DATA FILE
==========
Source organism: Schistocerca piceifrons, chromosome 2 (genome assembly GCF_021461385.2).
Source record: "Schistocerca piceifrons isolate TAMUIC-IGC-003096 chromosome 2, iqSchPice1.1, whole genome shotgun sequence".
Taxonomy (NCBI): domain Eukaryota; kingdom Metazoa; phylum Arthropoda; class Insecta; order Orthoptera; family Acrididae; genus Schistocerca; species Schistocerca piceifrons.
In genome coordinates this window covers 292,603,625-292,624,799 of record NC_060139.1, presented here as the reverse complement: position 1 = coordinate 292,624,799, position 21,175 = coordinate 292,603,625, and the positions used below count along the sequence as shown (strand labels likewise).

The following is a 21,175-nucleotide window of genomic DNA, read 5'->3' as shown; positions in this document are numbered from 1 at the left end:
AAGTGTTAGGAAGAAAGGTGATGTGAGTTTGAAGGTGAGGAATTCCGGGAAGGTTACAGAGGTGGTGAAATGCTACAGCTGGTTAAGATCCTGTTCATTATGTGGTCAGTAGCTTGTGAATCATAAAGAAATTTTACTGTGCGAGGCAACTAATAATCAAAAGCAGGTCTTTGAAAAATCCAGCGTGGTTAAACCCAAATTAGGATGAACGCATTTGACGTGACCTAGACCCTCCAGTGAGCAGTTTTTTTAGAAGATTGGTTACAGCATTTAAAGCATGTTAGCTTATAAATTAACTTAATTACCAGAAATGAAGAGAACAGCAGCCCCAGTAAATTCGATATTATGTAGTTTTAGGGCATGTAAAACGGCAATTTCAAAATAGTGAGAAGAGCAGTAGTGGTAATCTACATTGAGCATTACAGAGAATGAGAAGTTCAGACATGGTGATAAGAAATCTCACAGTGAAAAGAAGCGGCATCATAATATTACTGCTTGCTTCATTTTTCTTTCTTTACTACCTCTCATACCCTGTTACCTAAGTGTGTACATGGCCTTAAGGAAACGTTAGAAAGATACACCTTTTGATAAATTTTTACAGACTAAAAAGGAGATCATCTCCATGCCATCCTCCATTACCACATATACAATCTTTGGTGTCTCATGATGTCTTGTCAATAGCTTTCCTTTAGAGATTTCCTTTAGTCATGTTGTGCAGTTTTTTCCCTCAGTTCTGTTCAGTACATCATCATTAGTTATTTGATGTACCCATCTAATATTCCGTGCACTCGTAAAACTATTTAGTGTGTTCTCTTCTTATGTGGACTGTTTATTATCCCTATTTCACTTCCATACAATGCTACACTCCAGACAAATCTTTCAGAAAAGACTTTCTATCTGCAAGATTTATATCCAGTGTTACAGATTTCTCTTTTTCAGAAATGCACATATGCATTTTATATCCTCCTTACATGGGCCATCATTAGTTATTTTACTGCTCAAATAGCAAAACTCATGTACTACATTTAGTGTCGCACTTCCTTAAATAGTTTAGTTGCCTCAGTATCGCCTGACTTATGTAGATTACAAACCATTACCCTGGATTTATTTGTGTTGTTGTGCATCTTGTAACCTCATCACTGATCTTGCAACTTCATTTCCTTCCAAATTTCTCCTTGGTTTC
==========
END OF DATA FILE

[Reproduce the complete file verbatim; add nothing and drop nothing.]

Source organism: Schistocerca piceifrons, chromosome 2 (genome assembly GCF_021461385.2).
Source record: "Schistocerca piceifrons isolate TAMUIC-IGC-003096 chromosome 2, iqSchPice1.1, whole genome shotgun sequence".
Taxonomy (NCBI): domain Eukaryota; kingdom Metazoa; phylum Arthropoda; class Insecta; order Orthoptera; family Acrididae; genus Schistocerca; species Schistocerca piceifrons.
In genome coordinates this window covers 292,603,625-292,624,799 of record NC_060139.1, presented here as the reverse complement: position 1 = coordinate 292,624,799, position 21,175 = coordinate 292,603,625, and the positions used below count along the sequence as shown (strand labels likewise).

The following is a 21,175-nucleotide window of genomic DNA, read 5'->3' as shown; positions in this document are numbered from 1 at the left end:
AAGTGTTAGGAAGAAAGGTGATGTGAGTTTGAAGGTGAGGAATTCCGGGAAGGTTACAGAGGTGGTGAAATGCTACAGCTGGTTAAGATCCTGTTCATTATGTGGTCAGTAGCTTGTGAATCATAAAGAAATTTTACTGTGCGAGGCAACTAATAATCAAAAGCAGGTCTTTGAAAAATCCAGCGTGGTTAAACCCAAATTAGGATGAACGCATTTGACGTGACCTAGACCCTCCAGTGAGCAGTTTTTTTAGAAGATTGGTTACAGCATTTAAAGCATGTTAGCTTATAAATTAACTTAATTACCAGAAATGAAGAGAACAGCAGCCCCAGTAAATTCGATATTATGTAGTTTTAGGGCATGTAAAACGGCAATTTCAAAATAGTGAGAAGAGCAGTAGTGGTAATCTACATTGAGCATTACAGAGAATGAGAAGTTCAGACATGGTGATAAGAAATCTCACAGTGAAAAGAAGCGGCATCATAATATTACTGCTTGCTTCATTTTTCTTTCTTTACTACCTCTCATACCCTGTTACCTAAGTGTGTACATGGCCTTAAGGAAACGTTAGAAAGATACACCTTTTGATAAATTTTTACAGACTAAAAAGGAGATCATCTCCATGCCATCCTCCATTACCACATATACAATCTTTGGTGTCTCATGATGTCTTGTCAATAGCTTTCCTTTAGAGATTTCCTTTAGTCATGTTGTGCAGTTTTTTCCCTCAGTTCTGTTCAGTACATCATCATTAGTTATTTGATGTACCCATCTAATATTCCGTGCACTCGTAAAACTATTTAGTGTGTTCTCTTCTTATGTGGACTGTTTATTATCCCTATTTCACTTCCATACAATGCTACACTCCAGACAAATCTTTCAGAAAAGACTTTCTATCTGCAAGATTTATATCCAGTGTTACAGATTTCTCTTTTTCAGAAATGCACATATGCATTTTATATCCTCCTTACATGGGCCATCATTAGTTATTTTACTGCTCAAATAGCAAAACTCATGTACTACATTTAGTGTCGCACTTCCTTAAATAGTTTAGTTGCCTCAGTATCGCCTGACTTATGTAGATTACAAACCATTACCCTGGATTTATTTGTGTTGTTGTGCATCTTGTAACCTCATCACTGATCTTGCAACTTCATTTCCTTCCAAATTTCTCCTTGGTTTC